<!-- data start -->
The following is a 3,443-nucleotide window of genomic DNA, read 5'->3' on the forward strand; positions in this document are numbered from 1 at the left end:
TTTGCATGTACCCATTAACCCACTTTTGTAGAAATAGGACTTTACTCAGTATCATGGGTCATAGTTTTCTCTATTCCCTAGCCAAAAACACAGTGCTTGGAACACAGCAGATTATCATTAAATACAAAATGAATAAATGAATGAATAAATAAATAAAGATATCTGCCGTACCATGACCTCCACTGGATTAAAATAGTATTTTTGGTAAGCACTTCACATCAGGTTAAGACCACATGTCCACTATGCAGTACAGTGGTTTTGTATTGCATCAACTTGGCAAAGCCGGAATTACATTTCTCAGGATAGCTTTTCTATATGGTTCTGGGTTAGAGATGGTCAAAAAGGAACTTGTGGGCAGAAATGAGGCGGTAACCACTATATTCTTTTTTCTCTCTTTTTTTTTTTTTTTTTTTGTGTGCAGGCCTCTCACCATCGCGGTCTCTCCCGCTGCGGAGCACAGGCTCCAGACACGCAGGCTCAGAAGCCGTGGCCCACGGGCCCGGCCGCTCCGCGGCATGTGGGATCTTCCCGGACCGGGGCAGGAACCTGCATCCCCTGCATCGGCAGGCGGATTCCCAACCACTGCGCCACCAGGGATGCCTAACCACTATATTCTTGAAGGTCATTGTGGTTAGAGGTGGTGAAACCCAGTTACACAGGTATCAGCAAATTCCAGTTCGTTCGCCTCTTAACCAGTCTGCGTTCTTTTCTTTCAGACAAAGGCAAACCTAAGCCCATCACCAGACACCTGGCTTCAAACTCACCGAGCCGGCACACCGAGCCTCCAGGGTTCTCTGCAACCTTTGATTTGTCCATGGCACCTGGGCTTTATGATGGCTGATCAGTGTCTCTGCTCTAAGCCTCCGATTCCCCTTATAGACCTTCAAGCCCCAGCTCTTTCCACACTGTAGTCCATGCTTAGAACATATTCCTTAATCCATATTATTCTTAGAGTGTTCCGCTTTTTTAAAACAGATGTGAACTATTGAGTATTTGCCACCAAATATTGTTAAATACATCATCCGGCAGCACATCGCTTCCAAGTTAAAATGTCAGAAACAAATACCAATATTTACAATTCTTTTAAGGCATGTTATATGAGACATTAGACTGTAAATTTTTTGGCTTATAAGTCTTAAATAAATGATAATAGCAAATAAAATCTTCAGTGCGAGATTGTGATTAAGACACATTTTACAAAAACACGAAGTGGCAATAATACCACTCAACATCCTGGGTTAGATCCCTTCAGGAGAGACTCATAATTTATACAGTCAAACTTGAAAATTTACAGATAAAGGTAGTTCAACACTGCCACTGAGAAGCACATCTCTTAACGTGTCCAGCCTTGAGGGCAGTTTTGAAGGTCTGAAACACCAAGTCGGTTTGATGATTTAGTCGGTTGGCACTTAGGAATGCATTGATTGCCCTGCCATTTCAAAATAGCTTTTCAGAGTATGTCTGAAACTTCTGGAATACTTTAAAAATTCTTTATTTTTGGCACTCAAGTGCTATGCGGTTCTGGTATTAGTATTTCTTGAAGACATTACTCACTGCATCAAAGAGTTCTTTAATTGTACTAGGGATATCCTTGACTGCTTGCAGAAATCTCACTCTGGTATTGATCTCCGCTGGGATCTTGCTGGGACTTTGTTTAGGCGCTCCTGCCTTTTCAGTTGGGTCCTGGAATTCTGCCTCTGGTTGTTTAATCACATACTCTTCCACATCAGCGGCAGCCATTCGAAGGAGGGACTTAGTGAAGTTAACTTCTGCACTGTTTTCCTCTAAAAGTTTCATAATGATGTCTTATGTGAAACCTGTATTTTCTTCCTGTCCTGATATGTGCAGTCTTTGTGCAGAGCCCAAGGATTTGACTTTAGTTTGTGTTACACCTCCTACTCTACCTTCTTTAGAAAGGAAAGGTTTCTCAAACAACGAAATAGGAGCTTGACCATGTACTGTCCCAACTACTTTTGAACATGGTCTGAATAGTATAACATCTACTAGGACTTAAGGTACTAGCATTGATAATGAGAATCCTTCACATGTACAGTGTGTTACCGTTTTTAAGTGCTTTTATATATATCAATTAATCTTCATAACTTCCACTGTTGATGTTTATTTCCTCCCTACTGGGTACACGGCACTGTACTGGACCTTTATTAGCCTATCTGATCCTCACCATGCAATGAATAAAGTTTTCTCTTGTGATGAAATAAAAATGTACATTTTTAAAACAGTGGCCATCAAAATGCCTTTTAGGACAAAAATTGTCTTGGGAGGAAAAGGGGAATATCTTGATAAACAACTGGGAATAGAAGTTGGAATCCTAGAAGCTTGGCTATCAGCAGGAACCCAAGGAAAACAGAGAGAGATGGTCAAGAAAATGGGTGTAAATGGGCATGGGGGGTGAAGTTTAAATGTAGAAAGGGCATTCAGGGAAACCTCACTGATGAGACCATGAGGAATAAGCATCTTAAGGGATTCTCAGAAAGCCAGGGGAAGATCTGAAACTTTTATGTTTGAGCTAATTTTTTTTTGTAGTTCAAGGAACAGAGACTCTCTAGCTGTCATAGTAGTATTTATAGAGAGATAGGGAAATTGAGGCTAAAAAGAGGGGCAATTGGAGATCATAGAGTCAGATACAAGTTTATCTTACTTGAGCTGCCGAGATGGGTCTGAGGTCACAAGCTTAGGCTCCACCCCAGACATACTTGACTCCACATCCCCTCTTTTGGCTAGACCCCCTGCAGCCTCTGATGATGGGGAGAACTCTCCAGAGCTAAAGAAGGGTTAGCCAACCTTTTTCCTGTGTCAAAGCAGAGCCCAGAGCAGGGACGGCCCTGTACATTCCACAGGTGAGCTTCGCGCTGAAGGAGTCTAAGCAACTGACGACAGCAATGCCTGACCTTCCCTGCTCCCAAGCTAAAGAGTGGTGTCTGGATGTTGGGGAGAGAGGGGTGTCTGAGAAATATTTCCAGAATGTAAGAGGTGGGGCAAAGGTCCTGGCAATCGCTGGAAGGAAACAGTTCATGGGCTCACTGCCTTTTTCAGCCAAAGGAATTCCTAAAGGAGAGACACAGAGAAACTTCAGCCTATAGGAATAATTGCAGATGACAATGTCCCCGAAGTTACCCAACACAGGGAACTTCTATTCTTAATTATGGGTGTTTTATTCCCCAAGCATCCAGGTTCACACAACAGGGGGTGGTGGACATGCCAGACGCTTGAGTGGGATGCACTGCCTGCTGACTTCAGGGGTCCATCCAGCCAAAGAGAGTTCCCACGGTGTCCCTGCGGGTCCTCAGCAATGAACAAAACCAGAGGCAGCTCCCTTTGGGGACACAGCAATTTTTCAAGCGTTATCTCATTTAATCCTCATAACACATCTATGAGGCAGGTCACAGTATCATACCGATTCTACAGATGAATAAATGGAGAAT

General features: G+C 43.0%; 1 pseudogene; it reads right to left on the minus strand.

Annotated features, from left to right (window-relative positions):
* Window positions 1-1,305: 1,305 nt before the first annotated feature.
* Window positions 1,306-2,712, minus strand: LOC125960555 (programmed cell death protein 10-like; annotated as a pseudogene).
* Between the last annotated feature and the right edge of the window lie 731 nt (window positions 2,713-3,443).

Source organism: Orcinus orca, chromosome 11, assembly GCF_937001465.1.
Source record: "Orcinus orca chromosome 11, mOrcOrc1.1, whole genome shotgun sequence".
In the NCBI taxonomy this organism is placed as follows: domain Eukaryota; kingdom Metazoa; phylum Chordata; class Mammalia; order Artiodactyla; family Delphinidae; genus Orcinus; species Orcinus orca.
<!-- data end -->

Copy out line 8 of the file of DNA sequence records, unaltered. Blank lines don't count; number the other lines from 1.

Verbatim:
Source organism: Orcinus orca, chromosome 11, assembly GCF_937001465.1.